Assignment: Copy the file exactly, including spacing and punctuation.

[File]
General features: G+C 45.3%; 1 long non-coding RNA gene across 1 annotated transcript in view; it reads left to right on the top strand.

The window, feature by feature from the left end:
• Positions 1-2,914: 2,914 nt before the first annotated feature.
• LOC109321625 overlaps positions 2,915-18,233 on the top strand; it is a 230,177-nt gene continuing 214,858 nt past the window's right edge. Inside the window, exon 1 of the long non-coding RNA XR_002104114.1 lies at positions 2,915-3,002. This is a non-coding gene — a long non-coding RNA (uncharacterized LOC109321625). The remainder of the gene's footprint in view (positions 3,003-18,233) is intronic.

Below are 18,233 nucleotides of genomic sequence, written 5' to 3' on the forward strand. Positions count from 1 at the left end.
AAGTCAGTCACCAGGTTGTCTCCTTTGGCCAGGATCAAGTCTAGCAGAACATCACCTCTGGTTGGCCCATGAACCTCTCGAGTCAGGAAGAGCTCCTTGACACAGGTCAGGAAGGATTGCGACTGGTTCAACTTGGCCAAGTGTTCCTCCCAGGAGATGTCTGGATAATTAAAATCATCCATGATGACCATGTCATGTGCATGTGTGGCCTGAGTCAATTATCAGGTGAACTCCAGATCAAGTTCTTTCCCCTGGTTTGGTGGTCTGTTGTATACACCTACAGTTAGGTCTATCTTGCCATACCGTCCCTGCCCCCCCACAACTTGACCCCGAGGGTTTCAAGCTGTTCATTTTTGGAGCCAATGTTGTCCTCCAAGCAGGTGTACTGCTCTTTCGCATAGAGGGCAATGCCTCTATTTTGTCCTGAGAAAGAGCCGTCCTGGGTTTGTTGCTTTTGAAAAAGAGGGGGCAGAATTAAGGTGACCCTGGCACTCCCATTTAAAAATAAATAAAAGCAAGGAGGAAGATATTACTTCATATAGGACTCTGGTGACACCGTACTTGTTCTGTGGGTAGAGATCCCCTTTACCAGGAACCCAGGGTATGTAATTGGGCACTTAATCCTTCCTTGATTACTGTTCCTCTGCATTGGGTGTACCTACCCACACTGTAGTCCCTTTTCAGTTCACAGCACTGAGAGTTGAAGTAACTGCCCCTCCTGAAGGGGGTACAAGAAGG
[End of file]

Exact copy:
General features: G+C 45.3%; 1 long non-coding RNA gene across 1 annotated transcript in view; it reads left to right on the top strand.

The window, feature by feature from the left end:
• Positions 1-2,914: 2,914 nt before the first annotated feature.
• LOC109321625 overlaps positions 2,915-18,233 on the top strand; it is a 230,177-nt gene continuing 214,858 nt past the window's right edge. Inside the window, exon 1 of the long non-coding RNA XR_002104114.1 lies at positions 2,915-3,002. This is a non-coding gene — a long non-coding RNA (uncharacterized LOC109321625). The remainder of the gene's footprint in view (positions 3,003-18,233) is intronic.

Below are 18,233 nucleotides of genomic sequence, written 5' to 3' on the forward strand. Positions count from 1 at the left end.
AAGTCAGTCACCAGGTTGTCTCCTTTGGCCAGGATCAAGTCTAGCAGAACATCACCTCTGGTTGGCCCATGAACCTCTCGAGTCAGGAAGAGCTCCTTGACACAGGTCAGGAAGGATTGCGACTGGTTCAACTTGGCCAAGTGTTCCTCCCAGGAGATGTCTGGATAATTAAAATCATCCATGATGACCATGTCATGTGCATGTGTGGCCTGAGTCAATTATCAGGTGAACTCCAGATCAAGTTCTTTCCCCTGGTTTGGTGGTCTGTTGTATACACCTACAGTTAGGTCTATCTTGCCATACCGTCCCTGCCCCCCCACAACTTGACCCCGAGGGTTTCAAGCTGTTCATTTTTGGAGCCAATGTTGTCCTCCAAGCAGGTGTACTGCTCTTTCGCATAGAGGGCAATGCCTCTATTTTGTCCTGAGAAAGAGCCGTCCTGGGTTTGTTGCTTTTGAAAAAGAGGGGGCAGAATTAAGGTGACCCTGGCACTCCCATTTAAAAATAAATAAAAGCAAGGAGGAAGATATTACTTCATATAGGACTCTGGTGACACCGTACTTGTTCTGTGGGTAGAGATCCCCTTTACCAGGAACCCAGGGTATGTAATTGGGCACTTAATCCTTCCTTGATTACTGTTCCTCTGCATTGGGTGTACCTACCCACACTGTAGTCCCTTTTCAGTTCACAGCACTGAGAGTTGAAGTAACTGCCCCTCCTGAAGGGGGTACAAGAAGG